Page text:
Cancer 1-10

Mitochondrial biogenesis in epithelial cancer cells promotes breast cancer tumor growth and confers autophagy resistance

A. F. Salem, D. Whitaker-Menezes, A. Howell, F. Sotgia and M. P. Lisanti

Cell cycle.2012 Nov;11(22):4174-4180.

Abstract: Here, we set out to test the novel hypothesis that increased mitochondrial biogenesis in epithelial cancer cells would “fuel” enhanced tumor growth. For this purpose, we generated MDA-MB-231 cells (a triple-negative human breast cancer cell line) overexpressing PGC-1 alpha and MitoNEE T, which are established molecules that drive mitochondrial biogenesis and increased mitochondrial oxidative phosphorylation (OXPHOS). Interestingly, both PGC-1 alpha and MitoNEE T increased the abundance of OXPHOS protein complexes, conferred autophagy resistance under conditions of starvation and increased tumor growth by up to similar to 3-fold. However, this increase in tumor growth was independent of neo-angiogenesis, as assessed by immunostaining and quantitation of vessel density using CD31 antibodies. Quantitatively similar increases in tumor growth were also observed by overexpression of PGC-1 beta and POLRMT in MDA-MB-231 cells, which are also responsible for mediating increased mitochondrial biogenesis. Thus, we propose that increased mitochondrial “power” in epithelial cancer cells oncogenically promotes tumor growth by conferring autophagy resistance. As such, PGC-1 alpha, PGC-1 beta, mitoNEE T and POLRMT should all be considered as tumor promoters or “metabolic oncogenes.” Our results are consistent with numerous previous clinical studies showing that metformin (a weak mitochondrial “poison”) prevents the onset of nearly all types of human cancers in diabetic patients. Therefore, metformin (a complex I inhibitor) and other mitochondrial inhibitors should be developed as novel anticancer therapies, targeting mitochondrial metabolism in cancer cells.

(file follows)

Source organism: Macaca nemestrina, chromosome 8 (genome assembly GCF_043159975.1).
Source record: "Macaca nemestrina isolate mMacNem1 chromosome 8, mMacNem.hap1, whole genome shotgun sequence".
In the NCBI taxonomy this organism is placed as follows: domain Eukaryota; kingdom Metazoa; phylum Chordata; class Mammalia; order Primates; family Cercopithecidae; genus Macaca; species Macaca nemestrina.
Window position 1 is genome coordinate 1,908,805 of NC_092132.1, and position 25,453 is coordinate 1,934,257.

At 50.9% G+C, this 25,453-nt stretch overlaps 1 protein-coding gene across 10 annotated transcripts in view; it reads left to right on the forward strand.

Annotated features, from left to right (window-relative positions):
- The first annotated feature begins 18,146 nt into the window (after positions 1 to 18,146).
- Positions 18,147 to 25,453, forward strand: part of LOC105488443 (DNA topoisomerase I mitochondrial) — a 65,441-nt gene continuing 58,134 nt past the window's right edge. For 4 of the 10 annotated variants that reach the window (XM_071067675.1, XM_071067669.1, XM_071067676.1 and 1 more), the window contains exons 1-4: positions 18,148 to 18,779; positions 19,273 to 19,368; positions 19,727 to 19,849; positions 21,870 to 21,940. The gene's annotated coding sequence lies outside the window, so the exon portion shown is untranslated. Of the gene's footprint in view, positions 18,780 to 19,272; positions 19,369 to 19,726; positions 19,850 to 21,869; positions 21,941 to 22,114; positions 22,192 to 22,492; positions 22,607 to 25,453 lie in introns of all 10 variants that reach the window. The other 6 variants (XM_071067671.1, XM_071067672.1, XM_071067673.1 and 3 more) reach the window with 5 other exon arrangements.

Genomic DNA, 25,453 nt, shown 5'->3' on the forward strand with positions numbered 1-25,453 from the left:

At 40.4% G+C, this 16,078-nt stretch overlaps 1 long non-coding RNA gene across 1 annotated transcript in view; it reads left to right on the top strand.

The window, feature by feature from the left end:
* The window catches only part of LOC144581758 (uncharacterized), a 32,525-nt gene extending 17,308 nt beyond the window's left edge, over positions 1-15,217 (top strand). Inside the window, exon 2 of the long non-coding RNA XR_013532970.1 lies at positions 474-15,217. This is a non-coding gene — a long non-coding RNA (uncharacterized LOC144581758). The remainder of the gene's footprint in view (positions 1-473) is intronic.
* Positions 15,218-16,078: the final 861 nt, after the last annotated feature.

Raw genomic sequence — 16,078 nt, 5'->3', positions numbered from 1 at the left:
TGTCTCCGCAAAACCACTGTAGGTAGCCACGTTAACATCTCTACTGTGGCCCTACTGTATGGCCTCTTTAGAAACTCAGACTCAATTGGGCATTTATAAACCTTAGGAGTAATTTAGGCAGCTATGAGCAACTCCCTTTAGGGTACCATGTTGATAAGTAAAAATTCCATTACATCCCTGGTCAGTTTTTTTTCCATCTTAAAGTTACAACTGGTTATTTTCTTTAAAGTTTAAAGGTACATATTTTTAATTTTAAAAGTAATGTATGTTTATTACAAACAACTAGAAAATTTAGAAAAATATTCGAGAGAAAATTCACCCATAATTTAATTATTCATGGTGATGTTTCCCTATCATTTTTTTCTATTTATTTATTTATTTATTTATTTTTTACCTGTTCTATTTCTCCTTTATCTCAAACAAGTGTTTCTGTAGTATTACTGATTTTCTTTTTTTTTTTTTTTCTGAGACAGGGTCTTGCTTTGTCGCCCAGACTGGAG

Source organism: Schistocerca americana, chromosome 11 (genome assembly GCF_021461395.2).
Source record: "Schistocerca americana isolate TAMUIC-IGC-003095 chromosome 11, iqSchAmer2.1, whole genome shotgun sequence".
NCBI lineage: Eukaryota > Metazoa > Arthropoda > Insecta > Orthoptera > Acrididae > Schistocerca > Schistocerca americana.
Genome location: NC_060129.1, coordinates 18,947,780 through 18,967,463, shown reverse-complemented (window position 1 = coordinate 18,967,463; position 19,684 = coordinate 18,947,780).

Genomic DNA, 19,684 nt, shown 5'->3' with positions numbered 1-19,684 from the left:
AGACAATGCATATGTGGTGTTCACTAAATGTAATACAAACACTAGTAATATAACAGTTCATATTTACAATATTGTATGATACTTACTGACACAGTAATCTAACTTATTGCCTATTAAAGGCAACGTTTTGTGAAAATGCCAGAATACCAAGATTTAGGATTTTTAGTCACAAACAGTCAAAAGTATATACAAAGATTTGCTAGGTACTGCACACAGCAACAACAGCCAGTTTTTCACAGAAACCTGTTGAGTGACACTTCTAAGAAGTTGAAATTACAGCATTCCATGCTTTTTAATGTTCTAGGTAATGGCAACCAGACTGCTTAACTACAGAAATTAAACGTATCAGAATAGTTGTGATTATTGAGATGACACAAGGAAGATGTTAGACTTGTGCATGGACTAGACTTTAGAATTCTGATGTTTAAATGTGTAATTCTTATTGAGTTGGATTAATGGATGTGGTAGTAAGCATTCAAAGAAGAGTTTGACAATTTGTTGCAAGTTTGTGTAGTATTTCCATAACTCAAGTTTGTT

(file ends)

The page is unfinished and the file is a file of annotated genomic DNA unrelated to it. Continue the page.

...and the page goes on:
Times Cited: 5

Keywords: cancer metabolism, mitochondrial biogenesis, oxidative phosphorylation, OXPHOS, autophagy resistance, angiogenesis, two-compartment tumor, metabolism, skeletal-muscle, oxidative-phosphorylation, rna-polymerase, metabolism, gene, coactivators, pgc-1-alpha, beclin-1, protein, rosiglitazone

Link: http://www.ncbi.nlm.nih.gov/pubmed/23070475

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